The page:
SWK 328 - Social Welfare Policy and Services
Hours: 3
Social Welfare Policy and Services. Three semester hours. Students are acquainted with the social welfare institution and learn to analyze how its policies and services interact with other social forces in responding to social problems of clients at all levels of systems. Emphasis is given to the examination of how social policies affect oppressed populations. Prerequisites: SWk 225, 250, 275; PSCI 2301; HIST 1302. Concurrent enrollment in SWK 322, 329, 370 required. Restricted to social work majors and social welfare minors.

SWK 329 - Social Work Practice with Micro Systems
Hours: 3
This practice course teaches the application of social work skills with individuals and families. Students will apply a systematic approach to interviewing, assessment, intervention and evaluation of work with individuals and families. Special attention will be given to issues of diversity and ethics in practice. Skills are developed through class exercises, videotaped role plays, and written assignments. Prerequisites: SWk 225, 250, 275. Concurrent enrollment in SWK 322, 328 and 370 required. Restricted to social work majors.

SWK 331 - Social Work Practice with Macro Systems
Hours: 3
Social Work Practice with Macro Systems. Three semester hours. This practice course teaches the application of social work skills with organizations and communities. Students will apply a systematic approach to data gathering, assessment, planning, intervention and evaluation with organizations and communities. Special attention will be given to issues of diversity and ethics in practice. Skills are developed through class exercises, role plays, and written assignments. Prerequisites: SWk 225, 250, 270, 275, 322, 328, 329. Corequisites: SWK 325, SWK 348, SWK 350.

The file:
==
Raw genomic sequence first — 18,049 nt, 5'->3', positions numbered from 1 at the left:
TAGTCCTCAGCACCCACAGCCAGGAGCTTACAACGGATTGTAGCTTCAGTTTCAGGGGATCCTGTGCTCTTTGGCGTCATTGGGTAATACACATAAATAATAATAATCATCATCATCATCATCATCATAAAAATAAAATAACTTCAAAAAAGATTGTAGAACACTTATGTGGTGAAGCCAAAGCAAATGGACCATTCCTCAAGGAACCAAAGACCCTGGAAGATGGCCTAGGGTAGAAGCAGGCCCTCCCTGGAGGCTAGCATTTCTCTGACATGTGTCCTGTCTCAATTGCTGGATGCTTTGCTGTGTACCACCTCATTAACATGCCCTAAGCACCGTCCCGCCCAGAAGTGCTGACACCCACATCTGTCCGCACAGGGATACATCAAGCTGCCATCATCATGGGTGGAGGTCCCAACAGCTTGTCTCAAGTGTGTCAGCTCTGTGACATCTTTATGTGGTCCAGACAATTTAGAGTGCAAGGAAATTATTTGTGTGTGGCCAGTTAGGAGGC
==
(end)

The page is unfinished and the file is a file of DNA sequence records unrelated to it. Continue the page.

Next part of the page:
SWK 340 - Global Perspectives of Human Welfare
Hours: 3
Global Perspectives of Human Welfare. Three semester hours. (Capstone) This social work elective focuses on the development of student awareness of meeting global human needs. Students are taught to assess and plan culturally appropriate interventions as well as integrate macro theory into international social work practice. Students will be encouraged to develop awareness that they are part of an international community.

SWK 348 - Promoting Mental Health Across Populations
Hours: 3
Promoting Mental Health Across Populations - Three semester hours. This course teaches skills for understanding and promoting mental health for people with developmental disabilities, the aged, people with AIDS and other special needs. Prerequisites: SWK 322, 328, 329, 370. Restricted to social work majors. Corequisites: SWK 325, SWK 331, SWK 350.

SWK 350 - Social Work Research Methods
Hours: 3
Social Work Research Methods. Three semester hours. This course develops students' knowledge and skills in the use of research designs appropriate for the evaluation of practice with all levels of client systems. Students are also taught to critically evaluate the appropriateness of designs used in published research. Prerequisites: MATH 1314 or 1324 or 179; 8 sh US Science; SWk 225, 250, 275, 328, 329, 370. Restricted to social work majors and social welfare minors.

SWK 361 - Issues in Family Treatment
Hours: 3
Issues in Family Treatment. Three semester hours. This elective course is designed to enable students to understand the theories and processes of helping families. Information is provided on diverse family structures and work with families facing divorce, death, domestic violence, and other social problems.

SWK 362 - Child Welfare
Hours: 3
Child Welfare. Three semester hours. This elective course introduces the student to the practice field of child welfare. Topics include child protection laws and their enforcement, and problems of family and parent functioning that impinge on children's well-being and the policies and services that relate to these problems.

SWK 370 - Writing and Technology Skills in Social Work
Hours: 3
This course develops students' computer and writing skills for human service settings. Students will learn APA style, Web-based research, Excel, and appropriate documentation skills for practice. Prerequisites: Math 141 or 175 or 179; 6 sh US Science; SWk 225, 250, and 275. Concurrent enrollment in SWK 322, 328, 329 required. Restricted to social work majors.

SWK 389 - Independent Study
Hours: 1-6
Individualized instruction/research at an advanced level in a specialized content area under the direction of a faculty member. May be repeated when the topic varies. Prerequisites: Consent of program director.

SWK 422 - Integration of Practice
Hours: 3